But other defense officials say Breedlove’s estimates from last month are still correct because they represented the total number of forces the Russians have mobilized whereas the 40,000 number only represents the total number of forces camped on Ukraine’s border.

The dispute is important. On April 15, Breedlove is scheduled to present a U.S. plan to redeploy assets in Europe as a response to the Ukraine crisis. At a hearing this week, Admiral Frank Pandolfe, the director of plans for the military’s joint chiefs of staff, said Breedlove’s plan would consider “increasing military exercises, forward deploying additional military equipment and personnel, and increasing our naval, air, and ground presence.”

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But already there are signs that the proposal will not be terribly bold. In an interview published on March 30 with the Los Angeles Times, Secretary of Defense Chuck Hagel said bluntly that there were no plans to increase American force strength in Europe and that if Russia invaded Ukraine, the United States would not intervene militarily.

While Hagel has publicly warned that the United States must be mindful of the unintended consequences of arming Ukraine while it is still ruled by an interim government, Breedlove in classified sessions has pressed for sending Ukraine at least more non-lethal aid.

Rep. Mike Turner, the Republican chairman of the House Armed Services subcommittee that oversees tactical air and land forces, said legislation that he introduced this week to provide Ukraine with more military assistance was influenced by Breedlove’s assessments.

“We did craft the bill based upon our previous consultations with Breedlove,” Turner told The Daily Beast. “But legislation is the slowest form of policy making. The fact is we have this international crisis and the administration is not acting quickly enough.”

To date, the only military aid the United States has approved for Ukraine is 300,000 meals ready to eat. U.S. defense officials say Breedlove favors also providing Ukraine’s military with more secure communications equipment and other assets to assist its command and control capabilities in the field.

A Senate staff member who works closely on Ukraine and European security issues said: “When we went into Iraq we were able to establish tactical surprise. We still maintained tactical surprise. Breedlove is saying, ‘look at what Russia is doing. This is strategic build up of forces.’ He is saying this is the playbook we did in Iraq. He doesn’t want the Russians to have tactical surprise like we did.”

Another important area of disagreement between the NATO commander and others in the administration is on the issue of intelligence sharing. The U.S. intelligence community to date has concluded that the risk is too high that detailed intelligence sharing with Ukraine would reveal sources and methods to Moscow, Breedlove on the other hand has pressed to give the Ukrainians this intelligence.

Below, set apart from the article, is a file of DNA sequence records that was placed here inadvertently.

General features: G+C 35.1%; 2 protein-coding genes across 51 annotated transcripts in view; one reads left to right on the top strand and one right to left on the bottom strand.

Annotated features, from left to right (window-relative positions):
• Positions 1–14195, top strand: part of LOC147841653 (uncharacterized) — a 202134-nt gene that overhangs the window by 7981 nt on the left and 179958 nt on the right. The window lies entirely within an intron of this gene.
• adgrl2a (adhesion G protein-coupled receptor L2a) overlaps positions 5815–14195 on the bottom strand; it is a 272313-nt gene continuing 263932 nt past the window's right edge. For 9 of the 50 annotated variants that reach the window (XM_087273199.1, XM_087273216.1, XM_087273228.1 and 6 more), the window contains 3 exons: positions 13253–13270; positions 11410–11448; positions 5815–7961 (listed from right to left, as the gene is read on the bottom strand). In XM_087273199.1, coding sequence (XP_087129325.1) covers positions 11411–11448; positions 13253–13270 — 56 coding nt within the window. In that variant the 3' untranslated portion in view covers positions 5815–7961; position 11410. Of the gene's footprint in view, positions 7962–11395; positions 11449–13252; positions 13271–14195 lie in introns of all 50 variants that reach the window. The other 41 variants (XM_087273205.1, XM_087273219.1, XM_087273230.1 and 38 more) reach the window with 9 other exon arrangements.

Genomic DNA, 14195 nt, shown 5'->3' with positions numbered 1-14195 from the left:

A U.S. defense official was careful to stress that Breedlove did not want to give Ukraine specific tactical intelligence that could be used to target Russian forces over the country’s border. But this source confirmed that Breedlove still advocates for providing more strategic intelligence on the location and composition of the potential Russian invasion force.

Breedlove made the case that Ukraine’s military has been a good friend to NATO in the written testimony he was supposed to deliver to the House Armed Services Committee on April 2—but never did. (Hagel sent Breedlove to Brussels to attend NATO consultations in the first week of April). In that written testimony the general warned: “Recent Russian aggression could put in jeopardy Ukraine’s ability to contribute to NATO and any U.S. operations and exercises. It is important we continue to support Ukrainian cooperative activities with NATO and U.S. forces to enhance our mutually beneficial relationship.”

Moscow may or may not commit to an all-out invasion of Ukraine. But that doesn’t mean they’re looking to stabilize the region. Quite the contrary, Breedlove warned in his undelivered testimony: “Recent actions in Ukraine typify a long-term trend towards Russian intervention in the sovereign affairs of other countries to exert undue influence and pressure. The apparent focus of these efforts is to retain these countries and regions within Russia’s sphere of influence, while ensuring they do not turn their focus towards the West.”

The general added, “It appears Russia shows little interest in finding a solution, presenting an image that the conflicts remain unresolved to serve Russian interests.”